While the SF State campus community consistently participates in statewide politics, its engagement in a democratic process much closer to home goes largely unnoticed by the student population.
Despite Associated Students, Inc. controlling nearly $4 million in student fees, when it comes to deciding who will control these funds, SF State receives low voter turnout. According to ASI’s official 2010 election results, 2,926 students—less than 11 percent—submitted their selections for president, vice presidents and college and class representatives.
For those students inclined to exercise their democratic rights, ASI elections are right around the corner. Campaigning has already begun, and will conclude with a debate and a four-day voting period.
“The low voter turnout makes me think a lot of students don’t care to vote,” said Yesenia Martinez, ASI vice president of external affairs. “They don’t know or don’t care. ASI can do a lot for the community, if students just knew. The individuals that come into office will make important decisions, financial decisions, program decisions and a lot of other decisions.”
According to Martinez, ASI aims to attract a voter turnout of 15 percent for the upcoming election period of March 12 to 16. One of the top goals of ASI this term has been to encourage students to vote not just in ASI elections, but all elections.
ASI has already begun to use social media, and will have tables in the quad and make classroom presentations during the voting period to encourage students to vote, according to ASI Health and Human Services Representative Alex Neylon. But, similar to Martinez, Neylon believes that students are not fully clued in about elections right now.
In order to incite students to vote, Neylon says that he would first ask students to identify the changes they envision for the campus.
“I would inform them that chances are, out of all the candidates running, there is a candidate who shares the same feeling, and if elected will have an opportunity to make those changes,” he said.
There are 23 registered candidates for 20 positions on the board of directors, but anyone may still run as a write-in candidate; that is quite frequently the case, according to Horace Montgomery, director of ASI programs and services. Currently, no one is running for the ethnic studies, education and senior representatives positions.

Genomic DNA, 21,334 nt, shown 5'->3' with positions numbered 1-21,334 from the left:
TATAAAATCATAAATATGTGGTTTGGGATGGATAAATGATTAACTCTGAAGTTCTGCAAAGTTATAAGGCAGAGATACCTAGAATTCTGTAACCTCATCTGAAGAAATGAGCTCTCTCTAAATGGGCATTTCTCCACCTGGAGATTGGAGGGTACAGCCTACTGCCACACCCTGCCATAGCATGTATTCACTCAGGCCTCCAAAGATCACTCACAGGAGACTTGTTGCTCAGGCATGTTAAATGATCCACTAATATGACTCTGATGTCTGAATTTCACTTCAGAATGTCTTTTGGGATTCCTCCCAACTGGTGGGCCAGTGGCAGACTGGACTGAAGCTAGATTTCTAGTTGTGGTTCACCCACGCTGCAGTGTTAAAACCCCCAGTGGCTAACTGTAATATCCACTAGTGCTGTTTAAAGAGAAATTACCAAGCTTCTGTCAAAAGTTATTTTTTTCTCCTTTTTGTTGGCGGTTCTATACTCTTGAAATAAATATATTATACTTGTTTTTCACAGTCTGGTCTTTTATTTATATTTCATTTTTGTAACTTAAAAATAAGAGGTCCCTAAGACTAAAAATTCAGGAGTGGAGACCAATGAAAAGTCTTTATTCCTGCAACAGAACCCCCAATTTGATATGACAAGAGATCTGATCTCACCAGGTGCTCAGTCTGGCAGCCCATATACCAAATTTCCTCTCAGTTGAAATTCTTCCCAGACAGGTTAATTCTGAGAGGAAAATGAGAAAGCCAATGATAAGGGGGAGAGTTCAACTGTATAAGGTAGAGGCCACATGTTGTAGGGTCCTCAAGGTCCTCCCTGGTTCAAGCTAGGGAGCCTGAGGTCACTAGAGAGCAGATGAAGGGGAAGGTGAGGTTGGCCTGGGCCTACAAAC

There are currently four vacant positions out of 20 on the board of directors.
“The ethnic studies and education representatives are [vacant typically] because the colleges are smaller,” Montgomery said.
There are three candidates running for president this year and at least two for all the other vice president positions, except for the vice president of internal affairs who is running unopposed. According to Montgomery, the president and vice president positions are typically competitive, while the other positions vary.
Candidates will debate in Malcolm X Plaza March 12 from 12:30 p.m. to 2 p.m. so that students will have an opportunity to get to know their candidates before voting. The debate is mandatory for all the president and vice president candidates, according to the 2012 Elections Code.
To find out who the candidates are and what they care about before elections, students will have to attend the debate. For publicity purposes, candidates are prohibited from posting any campaign materials on walls, doors, plants, lamp posts, or garbage cans on campus. The Elections Code also prohibits them from using department bulletin boards or placing any materials in the residence community. Any students who violate any campaigning policies can be disqualified from the elections.
Polling places will be set up in Cesar Chavez Student Center and students will also be allowed to vote online.